afn-west

Richard Breuninger accused Gee of foreclosing on the course Sept. 4 despite “deep discussions” with what they claimed was a new owner of the association to hold off on the trustee sale.

Club West Golf Course’s restoration has been imperiled again after its former owner asked federal bankruptcy court to reinstate his petition and block Wilson Gee from taking control of the site.

In a petition filed with the court on Friday, the Inter Tribal Golf Association and its CEO Richard Breuninger accused Gee of foreclosing on the course Sept. 4 despite “deep discussions” with what they claimed was a new owner of the association to hold off on the trustee sale.

ITGA also said a clerical mix-up caused its failure to file a mandatory list of creditors. A bankruptcy court judge cited that failure in dismissing ITGA’s petition and allowing the foreclosure to proceed.

Gee said he’s mystified by the latest claims and expressed concern that the latest legal maneuver will jeopardize his preparations to have the course ready for the golfing season.

“It doesn’t make sense,” he said. “But here’s the problem: This is September and our window is three weeks. If we can’t resolve this, there won’t be golf.”

Nonetheless, Gee said he is proceeding with preparations for the course and was scheduled to meet with Mike Hinz, president of the Club West HOA. He said he also is hoping to meet soon with Lloyd Melton, who will need to arrange a new lease with Gee for Biscuits Restaurant at the clubhouse.

ITGA and Breuninger bought the course Dec. 1, signing a note for $1.3 million and promising to pay Gee $35,000 a month until the note was satisfied.

But ITGA fell into arrears by mid-spring as other big bills came due – including a water bill from Phoenix that is now close to $300,000.

Breuninger blamed the water bill on Club West Golf Management, the one-person company he had hired to manage day-to-day operations at the course.

Gee originally scheduled the foreclosure on Aug. 21, but ITGA the previous day filed its bankruptcy petition, which automatically stopped the foreclosure for at least two weeks.

A few days before the rescheduled trustee sale on Sept. 4, the bankruptcy court ruled that ITGA had failed to follow rules requiring the filing of a list off creditors as well as a plan for repaying the $1.3 million debt.

The petition ITGA filed through a new attorney, a New York City lawyer replacing the Denver law firm that handled the initial filing, sets out a series of undated events that attempt to explain the absence of the required creditors list.

“Although debtor believed it had updated documents about its creditors, the documents debtor possessed were not up to date,” it states. “Instead, the documents debtor needed were with debtor’s previous owners. On or about Sept. 5, 2018, debtor obtained the documents it required from third parties and provided them to its counsel.”

“On Sept. 4, Wilson Gee reinstated and proceeded forward with the foreclosure without notice to debtor’s new owners,” it further states. “Wilson Gee had been aware of debtor’s new owners and he had engaged in substantial discussions with debtor’s new owners before he elected to move forward with the foreclosure.”

ITGA also says its unnamed owners “took multiple, emergency trips by airplane and retrieved the documents it needed to proceed with its petition,” though “by the time debtor obtained the documents it needed, this court had already dismissed debtor’s petition.”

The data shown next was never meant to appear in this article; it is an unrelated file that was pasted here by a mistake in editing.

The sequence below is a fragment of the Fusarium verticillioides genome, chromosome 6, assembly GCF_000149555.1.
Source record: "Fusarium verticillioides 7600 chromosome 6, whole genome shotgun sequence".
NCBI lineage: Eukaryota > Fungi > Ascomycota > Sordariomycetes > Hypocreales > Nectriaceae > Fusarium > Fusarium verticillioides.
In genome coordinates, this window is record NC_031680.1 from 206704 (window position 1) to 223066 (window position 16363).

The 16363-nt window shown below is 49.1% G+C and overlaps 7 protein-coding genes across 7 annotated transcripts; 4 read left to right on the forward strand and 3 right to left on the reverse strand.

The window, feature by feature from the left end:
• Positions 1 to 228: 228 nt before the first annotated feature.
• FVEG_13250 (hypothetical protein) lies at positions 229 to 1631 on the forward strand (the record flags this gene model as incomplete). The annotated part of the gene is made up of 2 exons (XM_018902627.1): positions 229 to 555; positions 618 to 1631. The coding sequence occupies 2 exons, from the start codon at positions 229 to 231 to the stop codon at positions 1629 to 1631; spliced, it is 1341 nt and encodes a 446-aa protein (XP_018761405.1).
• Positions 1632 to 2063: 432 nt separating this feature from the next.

The petition goes on to say ITGA’s owners “engaged in extensive discussions with Wilson Gee to prevent Wilson Gee’s foreclosure” and that ITGA was led “to believe that perhaps a solution to prevent foreclosure was in sight.

“As one example, Wilson Gee told Debtor that if debtor paid Wilson Gee between $50,000.00 and $100,000.00, Wilson Gee would stop the foreclosure and allow debtor to keep the golf course. However, as debtor came close to procuring the funds, Wilson Gee abruptly decided to proceed with the foreclosure.”

Gee said he has no idea who the “new owners” of ITGA are and that as far as he knows, Breuninger still runs it.

He also said, “We’re continuing as if the foreclosure is settled.”

“I’ve told my guys let the legal process take its course,” he said. “We’ve been out at the course and it looks good.”

He said once the lake is refilled, some parts of the irrigation system may need replacement, but he saw no reason why overseeding can’t begin – as long as bankruptcy court doesn’t stop him.

”I’ve changed all the locks and we’re going forward,” he said, adding that his employees at Club West had to call police Friday night when Breuninger attempted to enter the clubhouse. Police left after concluding it was a civil matter, though officers had Breuninger leave the premises.

Meanwhile, both Hinz and Melton expressed high hopes last week about what then appeared to be Gee’s unchallenged return to Club West.

“We’ve already opened a dialogue with Wilson and we are prepared to help in any way we can,” he said, adding that the HOA would even “be an advocate with the city” on the issue of water costs if that was necessary.

“We want to be fully supportive,” said Hinz.

Gee said as much on Monday, telling AFN that he was encouraged by Hinz’s statements of support to him personally.

Melton apparently has not yet contacted Gee, though Gee said he was looking forward to hearing from the Biscuits owner soon.

The foreclosure terminated a clubhouse lease that Melton had with ITGA and so a new arrangement must be made with Gee.

“The community has been very supportive of me,” said Melton, adding that he has been operating only on weekends right now.

Gee said he wants to reach an equitable arrangement with Melton so that Biscuits can remain.

“We’ll see what happens, but I hope we can work something out,” Gee said.

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